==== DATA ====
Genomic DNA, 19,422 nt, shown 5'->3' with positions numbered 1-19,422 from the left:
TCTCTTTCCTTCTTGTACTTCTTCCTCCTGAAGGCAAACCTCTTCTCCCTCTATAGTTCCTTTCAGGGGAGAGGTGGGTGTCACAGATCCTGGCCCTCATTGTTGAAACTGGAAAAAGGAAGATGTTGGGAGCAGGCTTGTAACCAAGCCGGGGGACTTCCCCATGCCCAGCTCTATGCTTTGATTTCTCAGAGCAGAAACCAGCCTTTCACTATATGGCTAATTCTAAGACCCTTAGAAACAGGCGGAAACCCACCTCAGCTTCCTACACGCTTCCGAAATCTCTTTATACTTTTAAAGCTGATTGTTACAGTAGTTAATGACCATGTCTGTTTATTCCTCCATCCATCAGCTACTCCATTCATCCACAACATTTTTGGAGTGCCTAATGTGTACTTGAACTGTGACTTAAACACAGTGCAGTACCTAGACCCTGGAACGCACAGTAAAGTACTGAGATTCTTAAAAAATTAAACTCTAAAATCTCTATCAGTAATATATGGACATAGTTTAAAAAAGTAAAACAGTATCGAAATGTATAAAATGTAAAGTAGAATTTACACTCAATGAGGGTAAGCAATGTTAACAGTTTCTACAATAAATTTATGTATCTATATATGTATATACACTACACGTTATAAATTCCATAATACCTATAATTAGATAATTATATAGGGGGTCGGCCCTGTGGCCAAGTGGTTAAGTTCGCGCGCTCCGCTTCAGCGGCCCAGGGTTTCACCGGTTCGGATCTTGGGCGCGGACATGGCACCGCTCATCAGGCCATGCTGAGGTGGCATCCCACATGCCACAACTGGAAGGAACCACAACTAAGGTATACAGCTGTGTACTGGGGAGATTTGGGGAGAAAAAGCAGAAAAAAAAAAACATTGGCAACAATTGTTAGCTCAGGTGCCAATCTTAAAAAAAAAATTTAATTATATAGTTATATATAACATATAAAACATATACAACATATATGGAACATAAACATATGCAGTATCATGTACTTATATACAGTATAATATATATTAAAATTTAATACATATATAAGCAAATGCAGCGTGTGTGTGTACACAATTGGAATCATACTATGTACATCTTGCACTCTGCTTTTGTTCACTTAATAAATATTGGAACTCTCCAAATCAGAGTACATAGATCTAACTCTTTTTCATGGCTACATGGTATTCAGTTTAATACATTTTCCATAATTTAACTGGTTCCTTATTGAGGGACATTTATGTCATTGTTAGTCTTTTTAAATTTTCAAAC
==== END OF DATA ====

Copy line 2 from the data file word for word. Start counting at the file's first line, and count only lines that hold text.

TCTCTTTCCTTCTTGTACTTCTTCCTCCTGAAGGCAAACCTCTTCTCCCTCTATAGTTCCTTTCAGGGGAGAGGTGGGTGTCACAGATCCTGGCCCTCATTGTTGAAACTGGAAAAAGGAAGATGTTGGGAGCAGGCTTGTAACCAAGCCGGGGGACTTCCCCATGCCCAGCTCTATGCTTTGATTTCTCAGAGCAGAAACCAGCCTTTCACTATATGGCTAATTCTAAGACCCTTAGAAACAGGCGGAAACCCACCTCAGCTTCCTACACGCTTCCGAAATCTCTTTATACTTTTAAAGCTGATTGTTACAGTAGTTAATGACCATGTCTGTTTATTCCTCCATCCATCAGCTACTCCATTCATCCACAACATTTTTGGAGTGCCTAATGTGTACTTGAACTGTGACTTAAACACAGTGCAGTACCTAGACCCTGGAACGCACAGTAAAGTACTGAGATTCTTAAAAAATTAAACTCTAAAATCTCTATCAGTAATATATGGACATAGTTTAAAAAAGTAAAACAGTATCGAAATGTATAAAATGTAAAGTAGAATTTACACTCAATGAGGGTAAGCAATGTTAACAGTTTCTACAATAAATTTATGTATCTATATATGTATATACACTACACGTTATAAATTCCATAATACCTATAATTAGATAATTATATAGGGGGTCGGCCCTGTGGCCAAGTGGTTAAGTTCGCGCGCTCCGCTTCAGCGGCCCAGGGTTTCACCGGTTCGGATCTTGGGCGCGGACATGGCACCGCTCATCAGGCCATGCTGAGGTGGCATCCCACATGCCACAACTGGAAGGAACCACAACTAAGGTATACAGCTGTGTACTGGGGAGATTTGGGGAGAAAAAGCAGAAAAAAAAAAACATTGGCAACAATTGTTAGCTCAGGTGCCAATCTTAAAAAAAAAATTTAATTATATAGTTATATATAACATATAAAACATATACAACATATATGGAACATAAACATATGCAGTATCATGTACTTATATACAGTATAATATATATTAAAATTTAATACATATATAAGCAAATGCAGCGTGTGTGTGTACACAATTGGAATCATACTATGTACATCTTGCACTCTGCTTTTGTTCACTTAATAAATATTGGAACTCTCCAAATCAGAGTACATAGATCTAACTCTTTTTCATGGCTACATGGTATTCAGTTTAATACATTTTCCATAATTTAACTGGTTCCTTATTGAGGGACATTTATGTCATTGTTAGTCTTTTTAAATTTTCAAAC